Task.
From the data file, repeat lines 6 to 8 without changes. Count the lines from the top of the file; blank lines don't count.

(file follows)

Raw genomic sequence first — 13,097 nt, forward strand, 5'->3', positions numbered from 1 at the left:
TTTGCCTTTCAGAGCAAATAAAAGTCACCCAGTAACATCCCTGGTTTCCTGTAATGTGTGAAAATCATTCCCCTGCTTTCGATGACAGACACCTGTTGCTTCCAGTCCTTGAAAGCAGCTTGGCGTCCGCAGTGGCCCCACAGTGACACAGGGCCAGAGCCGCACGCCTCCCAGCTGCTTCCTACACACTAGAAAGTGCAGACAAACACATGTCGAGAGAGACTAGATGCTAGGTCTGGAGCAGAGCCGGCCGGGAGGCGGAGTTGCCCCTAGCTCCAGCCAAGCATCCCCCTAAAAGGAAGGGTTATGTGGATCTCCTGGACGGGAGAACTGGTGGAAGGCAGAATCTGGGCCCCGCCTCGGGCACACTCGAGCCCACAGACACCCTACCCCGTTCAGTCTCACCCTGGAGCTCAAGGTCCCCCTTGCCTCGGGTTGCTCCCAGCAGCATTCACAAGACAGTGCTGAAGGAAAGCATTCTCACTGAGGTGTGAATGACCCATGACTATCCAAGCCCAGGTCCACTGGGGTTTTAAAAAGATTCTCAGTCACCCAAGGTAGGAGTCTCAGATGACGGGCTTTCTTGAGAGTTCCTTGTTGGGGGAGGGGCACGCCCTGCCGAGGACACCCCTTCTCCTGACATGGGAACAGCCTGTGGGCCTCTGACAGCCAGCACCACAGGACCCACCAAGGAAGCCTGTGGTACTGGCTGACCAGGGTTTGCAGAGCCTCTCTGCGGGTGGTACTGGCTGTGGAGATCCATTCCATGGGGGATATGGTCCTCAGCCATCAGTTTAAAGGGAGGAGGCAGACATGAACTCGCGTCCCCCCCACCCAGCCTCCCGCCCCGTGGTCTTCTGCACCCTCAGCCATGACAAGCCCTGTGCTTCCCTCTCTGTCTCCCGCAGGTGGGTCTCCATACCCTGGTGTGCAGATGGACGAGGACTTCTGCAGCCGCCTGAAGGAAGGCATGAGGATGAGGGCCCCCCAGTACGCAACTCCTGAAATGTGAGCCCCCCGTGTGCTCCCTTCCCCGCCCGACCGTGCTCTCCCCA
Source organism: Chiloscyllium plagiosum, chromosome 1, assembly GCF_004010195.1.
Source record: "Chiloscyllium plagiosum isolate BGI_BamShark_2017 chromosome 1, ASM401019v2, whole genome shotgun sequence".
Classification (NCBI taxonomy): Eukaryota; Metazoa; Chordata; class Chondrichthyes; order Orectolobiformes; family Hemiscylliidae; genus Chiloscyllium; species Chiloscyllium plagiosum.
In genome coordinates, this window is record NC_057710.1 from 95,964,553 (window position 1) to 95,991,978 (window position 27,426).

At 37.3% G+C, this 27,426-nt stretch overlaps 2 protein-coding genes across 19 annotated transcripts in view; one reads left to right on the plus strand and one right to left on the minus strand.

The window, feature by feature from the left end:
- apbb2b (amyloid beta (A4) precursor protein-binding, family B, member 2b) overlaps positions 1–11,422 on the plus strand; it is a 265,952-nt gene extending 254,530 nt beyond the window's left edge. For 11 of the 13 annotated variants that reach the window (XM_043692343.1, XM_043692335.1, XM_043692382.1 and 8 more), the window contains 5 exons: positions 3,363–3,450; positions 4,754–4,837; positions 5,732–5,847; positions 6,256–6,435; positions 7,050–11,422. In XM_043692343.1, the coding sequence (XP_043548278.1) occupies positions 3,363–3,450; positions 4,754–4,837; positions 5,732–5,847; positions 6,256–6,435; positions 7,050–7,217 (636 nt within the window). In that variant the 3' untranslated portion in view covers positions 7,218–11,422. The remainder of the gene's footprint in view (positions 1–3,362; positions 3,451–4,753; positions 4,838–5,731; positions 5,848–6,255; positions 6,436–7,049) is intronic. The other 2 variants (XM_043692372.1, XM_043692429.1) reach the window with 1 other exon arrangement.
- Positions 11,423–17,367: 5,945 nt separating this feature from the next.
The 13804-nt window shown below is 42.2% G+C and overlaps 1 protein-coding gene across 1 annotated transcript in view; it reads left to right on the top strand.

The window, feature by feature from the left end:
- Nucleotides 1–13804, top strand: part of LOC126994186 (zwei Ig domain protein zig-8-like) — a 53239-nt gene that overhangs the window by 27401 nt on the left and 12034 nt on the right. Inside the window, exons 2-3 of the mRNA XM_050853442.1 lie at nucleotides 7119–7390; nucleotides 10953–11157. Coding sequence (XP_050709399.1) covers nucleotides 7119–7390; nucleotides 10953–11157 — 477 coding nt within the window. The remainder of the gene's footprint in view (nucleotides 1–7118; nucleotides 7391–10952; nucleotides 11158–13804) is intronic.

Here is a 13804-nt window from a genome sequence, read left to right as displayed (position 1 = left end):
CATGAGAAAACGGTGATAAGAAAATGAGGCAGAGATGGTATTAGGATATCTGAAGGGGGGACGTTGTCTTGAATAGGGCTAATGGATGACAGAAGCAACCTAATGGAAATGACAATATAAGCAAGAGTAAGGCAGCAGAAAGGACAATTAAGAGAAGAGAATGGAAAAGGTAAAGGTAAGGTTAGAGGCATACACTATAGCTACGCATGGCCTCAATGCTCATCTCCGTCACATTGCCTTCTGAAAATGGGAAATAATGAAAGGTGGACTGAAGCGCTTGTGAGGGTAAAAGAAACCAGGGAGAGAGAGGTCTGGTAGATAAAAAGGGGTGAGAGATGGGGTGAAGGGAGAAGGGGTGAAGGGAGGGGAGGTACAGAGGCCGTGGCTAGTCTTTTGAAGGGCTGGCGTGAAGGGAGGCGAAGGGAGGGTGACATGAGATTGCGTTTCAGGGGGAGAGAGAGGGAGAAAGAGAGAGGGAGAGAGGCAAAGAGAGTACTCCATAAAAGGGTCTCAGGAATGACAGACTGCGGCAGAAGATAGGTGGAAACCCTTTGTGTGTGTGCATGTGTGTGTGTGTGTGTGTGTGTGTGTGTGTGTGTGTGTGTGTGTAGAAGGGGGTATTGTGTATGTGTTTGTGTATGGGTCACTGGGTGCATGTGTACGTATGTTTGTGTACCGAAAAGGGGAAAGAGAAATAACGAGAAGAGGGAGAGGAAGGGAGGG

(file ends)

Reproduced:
In genome coordinates, this window is record NC_057710.1 from 95,964,553 (window position 1) to 95,991,978 (window position 27,426).

At 37.3% G+C, this 27,426-nt stretch overlaps 2 protein-coding genes across 19 annotated transcripts in view; one reads left to right on the plus strand and one right to left on the minus strand.

The window, feature by feature from the left end: